It’s been said there is strength in unity. And in the case of disinformation, this saying fits like a glove. Not only for those who are behind the campaigns of creation of fake news but also for those who fight against them, since it has been shown that the phenomenon of disinformation is not organic and has behind it an organizational process with very clear aims.
A group of media and digital rights organizations in Venezuela created in November 2022 the fact-checking coalition C-Informa, which seeks to produce content to show how disinformation works in this South American country.
The participating members of this coalition are Medianálisis, Efecto Cocuyo, El Estímulo, Cazadores de Fake News and Probox, with the support of Consortium to Support Independent Journalism in the Region (CAPIR, by its Spanish acronym), and under the guidance of Chequeado from Argentina and DataCrítica from Mexico.
"The idea had been around for some time. We’d had conversations with some of the organizations about how to create a space where we could debate and explain to society how disinformation works. Then we had talks with The Institute for War & Peace Reporting (IWPR), who through the CAPIR initiative made it possible to create this coalition," Andrés Cañizález, director of Medianálisis, an organization that coordinates the editorial content of C-Informa, told LatAm Journalism Review (LJR).
"The first thing we did was to spend several weeks getting to know each other to understand what each one was doing in relation to fighting against disinformation. The idea was not to replicate what we were already doing, or to continue doing the same thing, but to see how this knowledge and expertise could be useful because, this time, news outlets and digital rights activists were joining forces. We’re betting this combination will produce positive things," Cañizalez said.
Venezuela is going through a complex economic, political and humanitarian crisis. For years, violations of the right to freedom of expression have been reported and the closure of news outlets has been documented. At the same time, the Venezuelan government has taken advantage of the reach of social media to disseminate its political propaganda, dismantle opponents, and divert or confuse the attention of the masses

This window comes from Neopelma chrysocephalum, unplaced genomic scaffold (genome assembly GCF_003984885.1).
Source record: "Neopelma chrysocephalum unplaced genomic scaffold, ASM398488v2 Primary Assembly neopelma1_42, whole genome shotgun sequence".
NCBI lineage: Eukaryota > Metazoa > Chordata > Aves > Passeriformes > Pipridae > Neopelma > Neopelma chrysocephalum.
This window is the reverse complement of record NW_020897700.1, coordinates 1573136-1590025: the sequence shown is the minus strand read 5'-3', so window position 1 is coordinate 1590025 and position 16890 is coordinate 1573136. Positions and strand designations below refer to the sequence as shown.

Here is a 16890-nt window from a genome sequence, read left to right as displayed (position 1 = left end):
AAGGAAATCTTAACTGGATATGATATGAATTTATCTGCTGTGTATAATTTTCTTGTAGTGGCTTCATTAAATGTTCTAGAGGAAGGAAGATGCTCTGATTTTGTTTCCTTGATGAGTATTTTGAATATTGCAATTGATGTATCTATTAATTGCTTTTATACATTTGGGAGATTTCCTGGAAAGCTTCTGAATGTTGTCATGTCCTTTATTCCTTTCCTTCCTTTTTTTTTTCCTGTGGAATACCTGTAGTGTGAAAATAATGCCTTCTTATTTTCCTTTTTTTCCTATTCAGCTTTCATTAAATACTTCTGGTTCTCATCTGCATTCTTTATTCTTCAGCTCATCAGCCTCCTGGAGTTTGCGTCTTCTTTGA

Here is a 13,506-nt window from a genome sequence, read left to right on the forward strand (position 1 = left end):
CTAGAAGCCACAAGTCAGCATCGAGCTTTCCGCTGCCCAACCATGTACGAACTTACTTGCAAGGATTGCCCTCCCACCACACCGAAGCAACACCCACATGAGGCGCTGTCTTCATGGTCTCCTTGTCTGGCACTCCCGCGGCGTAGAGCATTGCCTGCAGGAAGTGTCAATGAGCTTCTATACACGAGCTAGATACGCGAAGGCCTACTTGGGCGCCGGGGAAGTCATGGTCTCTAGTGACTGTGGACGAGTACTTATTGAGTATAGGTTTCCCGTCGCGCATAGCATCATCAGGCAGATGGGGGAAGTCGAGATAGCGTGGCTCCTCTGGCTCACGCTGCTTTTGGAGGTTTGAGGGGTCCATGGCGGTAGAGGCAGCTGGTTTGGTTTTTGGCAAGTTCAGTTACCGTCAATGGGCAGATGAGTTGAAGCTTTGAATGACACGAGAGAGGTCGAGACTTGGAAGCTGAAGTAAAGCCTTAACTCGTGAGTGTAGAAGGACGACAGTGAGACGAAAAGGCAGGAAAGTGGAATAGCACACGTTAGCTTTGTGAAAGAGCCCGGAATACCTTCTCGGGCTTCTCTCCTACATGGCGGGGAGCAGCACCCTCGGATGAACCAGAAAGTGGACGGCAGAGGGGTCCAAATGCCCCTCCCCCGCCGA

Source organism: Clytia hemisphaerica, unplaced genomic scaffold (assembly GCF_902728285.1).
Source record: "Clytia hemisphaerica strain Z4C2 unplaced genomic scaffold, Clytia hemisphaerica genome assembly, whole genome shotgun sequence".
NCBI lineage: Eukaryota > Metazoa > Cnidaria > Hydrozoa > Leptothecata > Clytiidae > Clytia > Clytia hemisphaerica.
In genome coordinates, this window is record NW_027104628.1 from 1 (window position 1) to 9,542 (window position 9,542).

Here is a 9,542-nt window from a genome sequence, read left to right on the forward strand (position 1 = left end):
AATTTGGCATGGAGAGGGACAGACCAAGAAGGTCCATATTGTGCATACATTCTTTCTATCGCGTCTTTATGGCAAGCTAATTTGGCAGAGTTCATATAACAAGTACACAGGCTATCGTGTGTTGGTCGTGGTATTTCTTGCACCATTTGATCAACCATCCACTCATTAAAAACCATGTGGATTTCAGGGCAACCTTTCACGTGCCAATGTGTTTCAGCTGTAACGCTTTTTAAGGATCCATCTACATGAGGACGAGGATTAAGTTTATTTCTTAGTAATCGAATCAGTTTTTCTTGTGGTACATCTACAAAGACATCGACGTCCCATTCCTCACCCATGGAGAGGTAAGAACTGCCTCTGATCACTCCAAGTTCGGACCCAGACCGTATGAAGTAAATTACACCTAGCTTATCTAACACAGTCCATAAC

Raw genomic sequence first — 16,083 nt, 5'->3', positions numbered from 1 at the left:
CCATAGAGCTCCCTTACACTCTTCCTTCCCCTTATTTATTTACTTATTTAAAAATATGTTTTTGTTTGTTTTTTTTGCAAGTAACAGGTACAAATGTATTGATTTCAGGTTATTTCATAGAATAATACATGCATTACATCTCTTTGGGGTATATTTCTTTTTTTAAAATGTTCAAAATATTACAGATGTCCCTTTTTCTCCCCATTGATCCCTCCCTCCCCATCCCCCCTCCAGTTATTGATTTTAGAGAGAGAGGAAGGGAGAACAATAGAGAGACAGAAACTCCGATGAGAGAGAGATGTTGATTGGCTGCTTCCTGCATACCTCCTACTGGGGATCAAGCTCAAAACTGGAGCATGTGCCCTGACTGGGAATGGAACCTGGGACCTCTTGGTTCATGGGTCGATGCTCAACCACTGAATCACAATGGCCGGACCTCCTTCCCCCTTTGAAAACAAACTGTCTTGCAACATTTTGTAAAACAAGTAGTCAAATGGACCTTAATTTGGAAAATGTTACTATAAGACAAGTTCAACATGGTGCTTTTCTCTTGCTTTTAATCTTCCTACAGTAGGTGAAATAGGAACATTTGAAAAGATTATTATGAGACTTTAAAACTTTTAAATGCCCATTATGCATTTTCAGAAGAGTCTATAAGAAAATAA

"In Latin America there is a favorable climate for disinformation but, in the case of Venezuela, it’s been aggravated by the absence of major national news reference points. This is the opposite of countries where there is also a lot of disinformation, such as Brazil, but where they still have national media as a reference for society. These countries still have written press and radio that continue to set the tone," Cañizalez said.
“In the case of Venezuela, we’re experiencing the consequences of more than 20 years of a policy oriented towards official hegemony. This has resulted in a significant number of closed news outlets, censored media, and quite precarious connectivity. Therefore, getting your news through social media, from my perspective, is still very limited in the country," he said.
In one of the pieces published by the coalition, a statistical analysis of 489 verifications or fact checks published by the Efecto Cocuyo news outlet from March 2018 to November 2022 was carried out. They were able to map and conclude that politics, health, environment, scams, insecurity, and public services were the most common disinformation topics in the country. In addition, most of the fake news had been designed exclusively for Venezuela, although conspiracy theories and content with global interest also circulate.
C-Informa is not the first example of a fact-checking network among organizations in Venezuela. On one occasion, seven Venezuelan news outlets, coordinated by IPYS Venezuela and with the support of Probox, the Global Communication and Democracy Observatory, and EsTendenciaVzl, joined forces to combat disinformation during the parliamentary elections on Dec. 6, 2020.
C-Informa works on two dimensions: each one of the news outlets or organizations writes feature stories or investigations individually, but they also come together to carry out collaborative work.
Such was the case of the coalition's joint coverage of the participation of Venezuelan President Nicolás Maduro in the 27th United Nations Climate Change Conference (COP27) that took place from Nov. 6 to 18, 2022 in Egypt.
"Our most relevant work has been about the official lying strategy in the case of the climate summit in Egypt, where we were able to uncover a dual discourse. President Nicolas Maduro outwardly defends the Amazon, the jungle, green policies, but inwardly there are a series of policies that are predatory of nature. For example, the whole project known as the Orinoco Mining Arc," Cañizalez said.
Among the individual works, it is worth mentioning the investigation carried out by C-Informa's Fake News Hunters where they confirmed how false websites and some possibly automated accounts (bots) were created to feign popular support for Alex Saab, a businessman linked to Maduro's government.
On the other hand, the fact-checking coalition collaboratively published, at the end of November 2022, a Glossary of terms related to disinformation. Readers can find in it the meaning of words or phrases related to fake news, such as Mis/Disinformation, Fake News, Spam, Fake Accounts, etc.
"There is a very positive energy, congeniality and synergy in this team. Recently, we made a glossary of terms associated with disinformation. This was important in this emerging path," Cañizalez said. "We’re very satisfied. This coalition is something we see as necessary because it’s not only about doing research on issues that affect society. We also want to show how disinformation works in this country. We play a journalistic role, but we can also play an educational or pedagogical role in society."